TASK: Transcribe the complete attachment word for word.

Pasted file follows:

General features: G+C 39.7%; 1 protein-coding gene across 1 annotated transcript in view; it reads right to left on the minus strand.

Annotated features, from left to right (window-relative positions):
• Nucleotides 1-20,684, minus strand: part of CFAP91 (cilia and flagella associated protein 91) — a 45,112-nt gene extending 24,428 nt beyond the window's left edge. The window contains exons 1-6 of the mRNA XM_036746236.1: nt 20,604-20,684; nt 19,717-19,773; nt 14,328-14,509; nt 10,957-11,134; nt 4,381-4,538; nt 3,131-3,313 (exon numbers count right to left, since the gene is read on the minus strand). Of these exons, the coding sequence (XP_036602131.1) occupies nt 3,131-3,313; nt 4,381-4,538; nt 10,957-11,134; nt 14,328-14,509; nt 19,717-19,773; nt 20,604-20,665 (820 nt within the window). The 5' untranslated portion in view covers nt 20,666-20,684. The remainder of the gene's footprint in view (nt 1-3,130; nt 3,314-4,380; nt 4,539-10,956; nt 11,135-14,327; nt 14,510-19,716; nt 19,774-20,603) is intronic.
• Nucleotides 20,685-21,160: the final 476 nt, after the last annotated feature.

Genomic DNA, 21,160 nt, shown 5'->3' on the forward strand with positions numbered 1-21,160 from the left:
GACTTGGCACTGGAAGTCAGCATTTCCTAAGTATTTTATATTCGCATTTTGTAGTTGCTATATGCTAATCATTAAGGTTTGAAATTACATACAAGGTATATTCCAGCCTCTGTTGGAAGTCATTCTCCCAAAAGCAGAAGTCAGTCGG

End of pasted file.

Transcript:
General features: G+C 39.7%; 1 protein-coding gene across 1 annotated transcript in view; it reads right to left on the minus strand.

Annotated features, from left to right (window-relative positions):
• Nucleotides 1-20,684, minus strand: part of CFAP91 (cilia and flagella associated protein 91) — a 45,112-nt gene extending 24,428 nt beyond the window's left edge. The window contains exons 1-6 of the mRNA XM_036746236.1: nt 20,604-20,684; nt 19,717-19,773; nt 14,328-14,509; nt 10,957-11,134; nt 4,381-4,538; nt 3,131-3,313 (exon numbers count right to left, since the gene is read on the minus strand). Of these exons, the coding sequence (XP_036602131.1) occupies nt 3,131-3,313; nt 4,381-4,538; nt 10,957-11,134; nt 14,328-14,509; nt 19,717-19,773; nt 20,604-20,665 (820 nt within the window). The 5' untranslated portion in view covers nt 20,666-20,684. The remainder of the gene's footprint in view (nt 1-3,130; nt 3,314-4,380; nt 4,539-10,956; nt 11,135-14,327; nt 14,510-19,716; nt 19,774-20,603) is intronic.
• Nucleotides 20,685-21,160: the final 476 nt, after the last annotated feature.

Genomic DNA, 21,160 nt, shown 5'->3' on the forward strand with positions numbered 1-21,160 from the left:
GACTTGGCACTGGAAGTCAGCATTTCCTAAGTATTTTATATTCGCATTTTGTAGTTGCTATATGCTAATCATTAAGGTTTGAAATTACATACAAGGTATATTCCAGCCTCTGTTGGAAGTCATTCTCCCAAAAGCAGAAGTCAGTCGG